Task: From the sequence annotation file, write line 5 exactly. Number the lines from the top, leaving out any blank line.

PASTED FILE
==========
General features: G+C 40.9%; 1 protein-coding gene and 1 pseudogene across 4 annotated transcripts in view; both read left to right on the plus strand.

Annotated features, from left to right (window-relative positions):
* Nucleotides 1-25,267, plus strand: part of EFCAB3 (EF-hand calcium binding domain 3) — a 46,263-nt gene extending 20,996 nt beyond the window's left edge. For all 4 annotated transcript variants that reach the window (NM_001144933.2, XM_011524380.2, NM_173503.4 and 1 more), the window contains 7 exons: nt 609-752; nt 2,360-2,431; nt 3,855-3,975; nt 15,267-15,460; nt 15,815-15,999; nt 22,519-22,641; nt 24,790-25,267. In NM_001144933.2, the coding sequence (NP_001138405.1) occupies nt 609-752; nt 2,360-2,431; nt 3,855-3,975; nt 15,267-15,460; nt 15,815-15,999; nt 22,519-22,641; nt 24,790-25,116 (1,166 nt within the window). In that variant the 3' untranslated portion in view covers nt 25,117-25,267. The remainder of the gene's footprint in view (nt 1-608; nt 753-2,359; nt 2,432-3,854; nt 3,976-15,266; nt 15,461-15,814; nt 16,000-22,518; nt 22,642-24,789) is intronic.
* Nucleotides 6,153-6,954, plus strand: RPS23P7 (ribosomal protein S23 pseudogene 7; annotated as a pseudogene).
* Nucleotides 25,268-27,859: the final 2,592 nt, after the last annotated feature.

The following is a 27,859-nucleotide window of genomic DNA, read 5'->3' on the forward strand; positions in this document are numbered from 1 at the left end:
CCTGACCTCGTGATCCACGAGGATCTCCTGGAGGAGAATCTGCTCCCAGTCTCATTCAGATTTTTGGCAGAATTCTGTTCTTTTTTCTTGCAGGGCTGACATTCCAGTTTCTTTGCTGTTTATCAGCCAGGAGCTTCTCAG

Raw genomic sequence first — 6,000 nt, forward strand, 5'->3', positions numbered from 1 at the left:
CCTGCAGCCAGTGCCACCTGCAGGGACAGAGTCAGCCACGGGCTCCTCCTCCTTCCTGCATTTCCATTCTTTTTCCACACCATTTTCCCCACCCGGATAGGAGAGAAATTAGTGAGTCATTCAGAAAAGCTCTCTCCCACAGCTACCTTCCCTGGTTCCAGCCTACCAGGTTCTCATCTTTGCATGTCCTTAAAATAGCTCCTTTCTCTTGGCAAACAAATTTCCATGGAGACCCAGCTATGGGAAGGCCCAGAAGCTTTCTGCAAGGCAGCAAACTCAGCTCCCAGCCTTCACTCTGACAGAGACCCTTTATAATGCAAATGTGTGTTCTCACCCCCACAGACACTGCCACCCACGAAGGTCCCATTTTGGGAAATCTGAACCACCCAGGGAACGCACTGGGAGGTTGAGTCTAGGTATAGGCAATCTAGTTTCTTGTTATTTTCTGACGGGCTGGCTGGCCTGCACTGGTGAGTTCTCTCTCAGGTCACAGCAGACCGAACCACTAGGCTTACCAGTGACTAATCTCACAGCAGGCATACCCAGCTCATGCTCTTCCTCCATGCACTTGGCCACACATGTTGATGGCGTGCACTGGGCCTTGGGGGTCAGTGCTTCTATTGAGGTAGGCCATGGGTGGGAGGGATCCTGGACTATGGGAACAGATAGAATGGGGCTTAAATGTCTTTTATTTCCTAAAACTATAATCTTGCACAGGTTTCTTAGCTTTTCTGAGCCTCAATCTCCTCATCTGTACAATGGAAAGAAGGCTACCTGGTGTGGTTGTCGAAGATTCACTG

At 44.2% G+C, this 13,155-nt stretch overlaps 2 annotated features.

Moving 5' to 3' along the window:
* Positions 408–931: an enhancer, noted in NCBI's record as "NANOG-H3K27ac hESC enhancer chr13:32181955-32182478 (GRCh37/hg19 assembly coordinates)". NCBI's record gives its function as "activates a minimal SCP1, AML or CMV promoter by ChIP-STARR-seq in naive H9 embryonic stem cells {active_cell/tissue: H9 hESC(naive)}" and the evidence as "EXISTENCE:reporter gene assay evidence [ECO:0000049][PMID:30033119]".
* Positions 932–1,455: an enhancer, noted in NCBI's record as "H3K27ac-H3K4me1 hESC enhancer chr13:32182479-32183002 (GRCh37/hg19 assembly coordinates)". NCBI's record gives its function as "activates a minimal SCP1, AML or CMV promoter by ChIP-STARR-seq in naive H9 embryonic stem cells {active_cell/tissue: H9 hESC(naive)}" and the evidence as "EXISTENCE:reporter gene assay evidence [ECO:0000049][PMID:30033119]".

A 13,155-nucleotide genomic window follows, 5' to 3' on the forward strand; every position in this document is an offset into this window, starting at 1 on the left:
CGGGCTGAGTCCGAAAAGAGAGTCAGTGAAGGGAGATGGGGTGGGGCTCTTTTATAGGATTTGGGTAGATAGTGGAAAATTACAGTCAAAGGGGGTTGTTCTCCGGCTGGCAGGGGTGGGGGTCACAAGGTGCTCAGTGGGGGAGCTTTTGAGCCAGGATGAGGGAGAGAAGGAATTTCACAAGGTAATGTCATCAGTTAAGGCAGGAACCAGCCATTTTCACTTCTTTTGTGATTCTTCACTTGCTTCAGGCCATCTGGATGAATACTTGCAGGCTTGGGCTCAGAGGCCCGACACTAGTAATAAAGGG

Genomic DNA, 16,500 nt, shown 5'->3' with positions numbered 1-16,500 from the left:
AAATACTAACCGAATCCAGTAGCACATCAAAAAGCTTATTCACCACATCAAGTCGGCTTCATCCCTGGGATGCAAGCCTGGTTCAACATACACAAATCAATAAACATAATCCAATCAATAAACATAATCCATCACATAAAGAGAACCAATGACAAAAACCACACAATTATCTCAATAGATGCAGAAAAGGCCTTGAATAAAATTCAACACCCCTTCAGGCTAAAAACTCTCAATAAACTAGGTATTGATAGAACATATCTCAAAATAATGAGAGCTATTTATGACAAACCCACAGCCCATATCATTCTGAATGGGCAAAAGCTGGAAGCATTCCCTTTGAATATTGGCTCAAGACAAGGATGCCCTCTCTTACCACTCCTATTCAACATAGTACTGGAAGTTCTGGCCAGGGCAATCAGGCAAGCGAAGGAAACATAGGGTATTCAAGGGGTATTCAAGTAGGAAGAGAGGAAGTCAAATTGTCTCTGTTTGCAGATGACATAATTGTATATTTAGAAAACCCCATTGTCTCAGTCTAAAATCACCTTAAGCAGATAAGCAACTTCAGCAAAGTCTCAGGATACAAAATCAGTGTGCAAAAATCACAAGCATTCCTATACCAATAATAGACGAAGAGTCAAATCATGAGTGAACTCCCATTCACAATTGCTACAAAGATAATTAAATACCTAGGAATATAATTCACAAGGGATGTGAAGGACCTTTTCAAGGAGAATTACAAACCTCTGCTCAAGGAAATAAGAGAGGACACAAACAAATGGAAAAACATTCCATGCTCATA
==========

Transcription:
* Nucleotides 25,268-27,859: the final 2,592 nt, after the last annotated feature.